Grabbing a Seat Before the Music Stops

In July 2007, Citi’s Chuck Prince, infamously quipped when referring to the firm’s leveraged lending practices: “When the music stops, in terms of liquidity, things will be complicated.  But as long as the music is playing you’ve got to get up and dance.  We’re still dancing.”  That offhand comment has haunted the former Citigroup chief executive, and he has since tried to explain that he was referring to not wanting to lose top bankers who worked on private equity deals.  One of the consequences of “not dancing” was that Citi could lose private equity firms as clients and lose the bankers who have those relationships.  He compared running a firm like Citi to managing a baseball team where none of the players have contracts.  Just months after the dancing comment, Citi took a $1.5bn write-down tied to its leverage loan portfolio, and most of the bankers who did those deals are no longer employed by the firm.  Early into March of 2018, the music is still playing.  The economy is red-hot, but some investors are starting to get the sense that this might be as good as it gets.  Even though almost everyone insists a recession is at least 12-18 months away, it all could reverse at any moment.  A key advantage that individual investors have versus large institutions and hedge funds is that we don’t have to dance until the music stops–we’re not evaluated on the basis of the quarterly (sometimes monthly) performance of a benchmark, and we can take our chips off the table whenever we feel like it.

2017 was too easy.  The graph of the S&P 500 last year was pretty much just up and to the right, and everybody made an effortless 20%. Euphoria continued into January, but trees don’t grow to the sky, and I think that the days of easy money are over.  The S&P 500 peaked at 2,873 on January 26th—the day of President Trump’s Davos address.  Many expected the speech to be a clash of civilizations with an overall theme of “America first.” However, the speech was actually crafted for a kind of virtual togetherness, a merging of “America first” with everybody else as partners.  The key development was that President Trump’s radical anti-globalization and anti-free-trade rhetoric became real.  A key snippet: “We cannot have free and open trade if some countries exploit the system at the expense of others.  We support free trade, but it needs to be fair and reciprocal … The United States will no longer turn a blind eye to unfair economic practices, including massive intellectual property theft, industrial subsidies, and pervasive state-led economic planning … we will enforce our trade laws and restore integrity to the trading system.”  The following Monday, the S&P was down ~70 bps.  Not a huge move, and who knows, maybe it would’ve bounced back to reach new highs in the coming weeks.  However, President Trump emphasized the tough trade rhetoric again in his State of the Union Address on January 30th. The S&P closed at 2,822 (1.1% lower than the prior day and 1.8% below its peak).  The rotten February that ensued probably had more to do with interest rates, inflation, systematic outflows and low liquidity, but fears over belligerent trade policy have remained.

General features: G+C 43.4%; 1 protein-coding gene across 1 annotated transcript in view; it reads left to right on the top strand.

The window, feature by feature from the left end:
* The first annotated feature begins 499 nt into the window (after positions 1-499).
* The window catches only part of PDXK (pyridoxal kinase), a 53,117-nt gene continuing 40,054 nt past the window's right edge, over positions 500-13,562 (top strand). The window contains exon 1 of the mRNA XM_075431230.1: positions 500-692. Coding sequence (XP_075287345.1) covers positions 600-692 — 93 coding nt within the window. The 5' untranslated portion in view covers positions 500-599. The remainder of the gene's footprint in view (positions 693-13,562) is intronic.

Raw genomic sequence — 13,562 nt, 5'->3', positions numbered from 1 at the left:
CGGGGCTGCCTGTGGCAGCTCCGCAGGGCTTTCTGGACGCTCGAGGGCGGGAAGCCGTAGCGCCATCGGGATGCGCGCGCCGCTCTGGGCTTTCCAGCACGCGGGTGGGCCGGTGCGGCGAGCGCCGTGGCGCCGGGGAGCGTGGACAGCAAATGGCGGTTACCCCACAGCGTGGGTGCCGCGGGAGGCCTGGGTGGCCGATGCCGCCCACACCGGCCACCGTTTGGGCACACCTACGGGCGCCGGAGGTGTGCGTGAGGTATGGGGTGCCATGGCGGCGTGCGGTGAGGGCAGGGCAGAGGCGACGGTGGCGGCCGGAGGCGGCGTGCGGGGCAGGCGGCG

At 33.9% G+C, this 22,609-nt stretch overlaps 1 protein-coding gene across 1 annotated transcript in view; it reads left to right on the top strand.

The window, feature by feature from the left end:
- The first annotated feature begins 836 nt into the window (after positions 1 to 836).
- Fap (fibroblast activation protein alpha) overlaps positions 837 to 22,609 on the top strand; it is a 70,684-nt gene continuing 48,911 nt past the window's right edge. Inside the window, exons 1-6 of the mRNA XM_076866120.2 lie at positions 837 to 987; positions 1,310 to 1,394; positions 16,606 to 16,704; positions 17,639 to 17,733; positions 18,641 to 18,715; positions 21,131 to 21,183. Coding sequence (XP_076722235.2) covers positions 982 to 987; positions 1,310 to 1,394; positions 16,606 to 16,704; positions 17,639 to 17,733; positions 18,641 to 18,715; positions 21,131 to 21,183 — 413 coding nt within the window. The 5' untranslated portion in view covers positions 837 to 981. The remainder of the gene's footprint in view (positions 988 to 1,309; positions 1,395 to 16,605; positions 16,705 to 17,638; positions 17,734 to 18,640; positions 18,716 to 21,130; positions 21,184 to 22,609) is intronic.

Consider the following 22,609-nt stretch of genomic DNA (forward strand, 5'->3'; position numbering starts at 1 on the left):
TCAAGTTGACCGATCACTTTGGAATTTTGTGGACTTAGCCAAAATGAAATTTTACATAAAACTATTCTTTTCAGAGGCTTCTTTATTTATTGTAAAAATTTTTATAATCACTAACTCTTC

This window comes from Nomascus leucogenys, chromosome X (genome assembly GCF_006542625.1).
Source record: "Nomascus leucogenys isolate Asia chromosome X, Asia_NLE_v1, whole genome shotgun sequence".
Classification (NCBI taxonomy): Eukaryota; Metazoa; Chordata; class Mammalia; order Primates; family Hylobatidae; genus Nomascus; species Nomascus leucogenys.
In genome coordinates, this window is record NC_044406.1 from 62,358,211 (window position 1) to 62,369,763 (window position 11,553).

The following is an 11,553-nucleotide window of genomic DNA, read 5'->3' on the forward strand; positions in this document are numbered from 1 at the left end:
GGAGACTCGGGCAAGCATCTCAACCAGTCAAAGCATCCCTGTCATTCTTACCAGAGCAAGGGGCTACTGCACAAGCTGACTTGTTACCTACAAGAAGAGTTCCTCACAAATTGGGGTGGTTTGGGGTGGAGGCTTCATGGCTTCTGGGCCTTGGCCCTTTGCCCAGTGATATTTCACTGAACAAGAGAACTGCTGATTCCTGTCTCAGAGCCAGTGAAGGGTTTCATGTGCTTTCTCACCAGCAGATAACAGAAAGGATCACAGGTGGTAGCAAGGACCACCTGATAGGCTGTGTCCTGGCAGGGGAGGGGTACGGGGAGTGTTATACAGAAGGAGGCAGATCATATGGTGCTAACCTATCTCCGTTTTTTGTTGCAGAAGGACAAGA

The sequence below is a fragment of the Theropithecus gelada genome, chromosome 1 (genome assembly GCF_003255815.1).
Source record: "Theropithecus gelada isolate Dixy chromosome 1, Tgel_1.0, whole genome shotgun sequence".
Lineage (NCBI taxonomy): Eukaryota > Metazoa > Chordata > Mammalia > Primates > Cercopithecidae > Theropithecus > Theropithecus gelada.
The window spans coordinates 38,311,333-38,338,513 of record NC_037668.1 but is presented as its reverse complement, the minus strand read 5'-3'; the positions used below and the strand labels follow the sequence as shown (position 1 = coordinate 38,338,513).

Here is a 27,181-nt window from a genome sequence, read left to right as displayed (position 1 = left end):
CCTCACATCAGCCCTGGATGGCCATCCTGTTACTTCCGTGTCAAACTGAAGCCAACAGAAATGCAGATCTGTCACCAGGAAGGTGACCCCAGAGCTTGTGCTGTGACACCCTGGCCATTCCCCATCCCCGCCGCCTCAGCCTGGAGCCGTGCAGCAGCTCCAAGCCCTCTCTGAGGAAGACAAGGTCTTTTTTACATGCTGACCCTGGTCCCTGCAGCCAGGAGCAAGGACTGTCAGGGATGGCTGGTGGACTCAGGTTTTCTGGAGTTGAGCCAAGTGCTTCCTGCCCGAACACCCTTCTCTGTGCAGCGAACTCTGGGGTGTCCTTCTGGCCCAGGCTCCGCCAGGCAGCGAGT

We have recovered from the 2,581 low of February 8th and now stand at 2,752 at Friday’s close.  Tamer US inflation was one precondition for risk to resume its uptrend.  It’s also crucial that both macro (global synchronized growth) and corporate fundamentals (tax reform and record earnings) remain intact.  Moreover, trade rhetoric was less belligerent this week.  There’s no reason that stocks can’t reach new highs and maybe even the common 3,000 S&P 500 price target.  In fact, (if I had to), I’d bet that they do move higher from here over the next month or two.  But fortunately I don’t have to.  There are few things I’d like to note as a significant number of investors remain overweight US Equities.

The current US expansion is almost the second-oldest of the post-war era, and asset class performance varies considerably over the business cycle.  Also, most equity and fixed income markets are expensive based on historical valuation metrics.  High valuations offer little protection or risk-premium for a possible slowdown as rates rise over the next two years—much less a more extreme outcome like a recession.  And now, President Trump is talking about imposing $60bn of intellectual property tariffs on Chinese goods (2.6% of total imports). Not only does this risk the possibility of tit-for-tat tariffs, but it (combined with a $10bn steel and aluminum tariff and a gas tax) would also cancel out a significant chunk of the $200bn tax cut ($80bn to corporations and $160bn to individuals) that is supposed to be a key driver economic growth over the next 1-2 years.  As mentioned previously, you also have interest rates that are being driven up by strong growth, a hiking fed, a large federal deficit, the reversing of global QE, and inflation (perhaps not on the most recent data point, but the trend is definitely upward).  Lastly, you have midterm elections this year.  On average, the S&P 500 has an 18% correction in a midterm election year.